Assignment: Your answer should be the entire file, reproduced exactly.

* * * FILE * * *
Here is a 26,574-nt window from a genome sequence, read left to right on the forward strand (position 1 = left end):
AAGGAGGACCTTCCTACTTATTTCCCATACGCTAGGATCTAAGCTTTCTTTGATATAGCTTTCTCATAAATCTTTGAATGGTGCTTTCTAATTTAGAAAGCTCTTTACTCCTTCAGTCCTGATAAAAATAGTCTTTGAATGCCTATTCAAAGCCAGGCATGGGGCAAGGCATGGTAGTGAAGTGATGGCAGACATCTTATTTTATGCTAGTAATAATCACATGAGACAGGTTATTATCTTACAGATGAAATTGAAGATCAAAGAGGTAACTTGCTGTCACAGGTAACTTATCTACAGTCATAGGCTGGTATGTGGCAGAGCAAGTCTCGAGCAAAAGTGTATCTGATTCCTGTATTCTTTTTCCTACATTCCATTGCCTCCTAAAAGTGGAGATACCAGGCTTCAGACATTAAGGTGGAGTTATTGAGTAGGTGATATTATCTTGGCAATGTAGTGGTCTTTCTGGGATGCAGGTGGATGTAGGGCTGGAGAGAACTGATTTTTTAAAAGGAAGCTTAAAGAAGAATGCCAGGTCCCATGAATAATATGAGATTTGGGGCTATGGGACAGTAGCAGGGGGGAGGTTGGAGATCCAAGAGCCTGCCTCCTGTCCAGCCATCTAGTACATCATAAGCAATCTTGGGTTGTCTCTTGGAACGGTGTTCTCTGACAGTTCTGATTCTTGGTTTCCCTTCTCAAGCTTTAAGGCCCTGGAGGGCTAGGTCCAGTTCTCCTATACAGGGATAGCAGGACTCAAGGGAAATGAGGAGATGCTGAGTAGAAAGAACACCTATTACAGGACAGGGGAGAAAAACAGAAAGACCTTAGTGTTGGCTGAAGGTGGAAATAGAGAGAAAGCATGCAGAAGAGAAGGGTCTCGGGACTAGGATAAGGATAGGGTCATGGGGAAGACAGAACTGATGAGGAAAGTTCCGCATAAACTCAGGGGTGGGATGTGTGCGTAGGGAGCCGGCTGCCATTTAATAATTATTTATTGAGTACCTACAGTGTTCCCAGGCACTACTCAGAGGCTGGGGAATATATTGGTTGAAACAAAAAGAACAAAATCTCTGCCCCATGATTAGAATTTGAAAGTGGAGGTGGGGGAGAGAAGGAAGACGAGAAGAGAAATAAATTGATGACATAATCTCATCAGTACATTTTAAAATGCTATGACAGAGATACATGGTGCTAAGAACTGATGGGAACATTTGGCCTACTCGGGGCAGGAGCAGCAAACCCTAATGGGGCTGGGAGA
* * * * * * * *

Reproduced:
Here is a 26,574-nt window from a genome sequence, read left to right on the forward strand (position 1 = left end):
AAGGAGGACCTTCCTACTTATTTCCCATACGCTAGGATCTAAGCTTTCTTTGATATAGCTTTCTCATAAATCTTTGAATGGTGCTTTCTAATTTAGAAAGCTCTTTACTCCTTCAGTCCTGATAAAAATAGTCTTTGAATGCCTATTCAAAGCCAGGCATGGGGCAAGGCATGGTAGTGAAGTGATGGCAGACATCTTATTTTATGCTAGTAATAATCACATGAGACAGGTTATTATCTTACAGATGAAATTGAAGATCAAAGAGGTAACTTGCTGTCACAGGTAACTTATCTACAGTCATAGGCTGGTATGTGGCAGAGCAAGTCTCGAGCAAAAGTGTATCTGATTCCTGTATTCTTTTTCCTACATTCCATTGCCTCCTAAAAGTGGAGATACCAGGCTTCAGACATTAAGGTGGAGTTATTGAGTAGGTGATATTATCTTGGCAATGTAGTGGTCTTTCTGGGATGCAGGTGGATGTAGGGCTGGAGAGAACTGATTTTTTAAAAGGAAGCTTAAAGAAGAATGCCAGGTCCCATGAATAATATGAGATTTGGGGCTATGGGACAGTAGCAGGGGGGAGGTTGGAGATCCAAGAGCCTGCCTCCTGTCCAGCCATCTAGTACATCATAAGCAATCTTGGGTTGTCTCTTGGAACGGTGTTCTCTGACAGTTCTGATTCTTGGTTTCCCTTCTCAAGCTTTAAGGCCCTGGAGGGCTAGGTCCAGTTCTCCTATACAGGGATAGCAGGACTCAAGGGAAATGAGGAGATGCTGAGTAGAAAGAACACCTATTACAGGACAGGGGAGAAAAACAGAAAGACCTTAGTGTTGGCTGAAGGTGGAAATAGAGAGAAAGCATGCAGAAGAGAAGGGTCTCGGGACTAGGATAAGGATAGGGTCATGGGGAAGACAGAACTGATGAGGAAAGTTCCGCATAAACTCAGGGGTGGGATGTGTGCGTAGGGAGCCGGCTGCCATTTAATAATTATTTATTGAGTACCTACAGTGTTCCCAGGCACTACTCAGAGGCTGGGGAATATATTGGTTGAAACAAAAAGAACAAAATCTCTGCCCCATGATTAGAATTTGAAAGTGGAGGTGGGGGAGAGAAGGAAGACGAGAAGAGAAATAAATTGATGACATAATCTCATCAGTACATTTTAAAATGCTATGACAGAGATACATGGTGCTAAGAACTGATGGGAACATTTGGCCTACTCGGGGCAGGAGCAGCAAACCCTAATGGGGCTGGGAGA